Chanute, Kansas Proves There Are Alternatives to the Big Telecom Criminals
The United States has some of the most predatory telecoms in the world, who rip-off their customers as standard operating procedure. With the recent demise of net neutrality, rollback of telecom regulations and suspension of consumer protections, the situation will only get worse, unless people choose another way, like Chanute, Kansas and other forward thinking communities have done.
Although there were other options, Chanute, Kan., chose to go its own way to develop a telecommunications service to support its local businesses and the community at large.
As Chanute Utilities Director Larry Gates put it, “We’re a full-service city. We have electric, with our own water generators, even our own gas. We have city trash routes and a landfill.” The only things the city did not have, which could be considered normal utilities for a town, were telephone, cable TV and the Internet.
Of those three, the only one Chanute could consider offering without having to arrange for major third party involvement was the Internet. So, when the question came up as to how to provide this service, the city began looking at how to do it on its own. It was as simple as that.
Chanute had an excellent starting point in that it had already wired itself with fiber optics, starting back in 1984.
The reason Chanute did that so long ago is that it was trying to keep track of data from multiple remote locations around the city and needed a way to monitor that data with computers. The system, called SCADA, was set up with fiber optic communications because it was clear – even at that time – that fiber was the way to go in order to be prepared for the future. This was an example of how Chanute seems to do everything with foresight, vision and the right kind of investment, even before it is absolutely necessary to do so.
Later on, in 2001, that system was very much in need of a major upgrade. Far more city service monitoring points had to be interconnected than before, including lift stations, water intake, water treatment and more. Once again, there were future needs to consider, so Chanute decided to do more than it had to. It overbuilt – deliberately.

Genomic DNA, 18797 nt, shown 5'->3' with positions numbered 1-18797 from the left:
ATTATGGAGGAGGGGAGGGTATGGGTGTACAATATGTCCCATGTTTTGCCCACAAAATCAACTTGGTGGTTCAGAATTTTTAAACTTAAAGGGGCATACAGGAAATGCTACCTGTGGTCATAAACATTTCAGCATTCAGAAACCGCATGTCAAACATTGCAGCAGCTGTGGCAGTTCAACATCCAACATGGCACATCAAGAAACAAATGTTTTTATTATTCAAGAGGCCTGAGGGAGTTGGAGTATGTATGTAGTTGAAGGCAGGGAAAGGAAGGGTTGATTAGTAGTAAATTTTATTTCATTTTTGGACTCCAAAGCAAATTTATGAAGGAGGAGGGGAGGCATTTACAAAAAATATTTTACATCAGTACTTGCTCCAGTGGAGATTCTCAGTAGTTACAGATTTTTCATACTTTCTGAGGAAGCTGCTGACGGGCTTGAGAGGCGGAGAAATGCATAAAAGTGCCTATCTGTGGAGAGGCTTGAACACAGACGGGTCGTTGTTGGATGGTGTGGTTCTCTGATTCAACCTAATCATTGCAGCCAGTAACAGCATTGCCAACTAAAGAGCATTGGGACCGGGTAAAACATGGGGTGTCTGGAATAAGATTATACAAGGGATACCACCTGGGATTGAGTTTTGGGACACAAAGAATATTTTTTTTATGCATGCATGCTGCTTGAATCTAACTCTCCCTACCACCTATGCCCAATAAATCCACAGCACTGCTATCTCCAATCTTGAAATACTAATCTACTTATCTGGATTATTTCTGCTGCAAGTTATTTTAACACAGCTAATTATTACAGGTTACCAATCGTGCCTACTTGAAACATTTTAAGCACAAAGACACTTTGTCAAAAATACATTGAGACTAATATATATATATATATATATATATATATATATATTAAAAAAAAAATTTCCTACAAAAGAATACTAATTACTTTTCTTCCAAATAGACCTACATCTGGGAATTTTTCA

The system the city built ended up including links to security monitoring, with cameras in key locations and Wi-fi in the parks. That first major upgrade was completed as planned in 2005.
Since then, the system has been expanded even more, including the addition of some 50 miles of cable. Chanute did it, as Gates said, “one piece at a time.” And it was not cheap.
But it was worth it. It made it possible for Chanute to put in high-speed Internet that could serve the city far better than the then-existing network provider was able to. It changed business, made economic development even more attractive and transformed the way the citizens worked with one another.
The expansion stabilized the Internet for all who had it available to them. In discussing how it made a difference, Gates pointed to the example of a drivethrough restaurant that could not authorize debit or credit cards because its communications lines were so antiquated. That is fixed now. And reliable VOIP services are also now available to many.
In spite of all that, Chanute is still far from done with its plans. It wants to move from being primarily of service to government institutions and businesses to taking care of all of its residential customers as well. The cost projected to do this, which would enable fiber-to-home connections for everyone on the existing electrical network, is high. And the plans would require another 140 miles of fiber to be installed around the city. Unfortunately, this last step of expansion has been stalled since 2015 – mostly, it seems, because of the lack of a public vote on the bond issue.
Although the project may be on hold, however, Chanute’s past vision in advance planning and its decisions to overbuild in the past have resulted in the system working well at this point. And those in charge of it are also still optimistic about the future.
When a solution to the funding issue does happen, one thing is certain: Chanute’s planners will make sure the next generation of this piece of infrastructure is well thought through and ready for a future that can easily support the city’s future needs.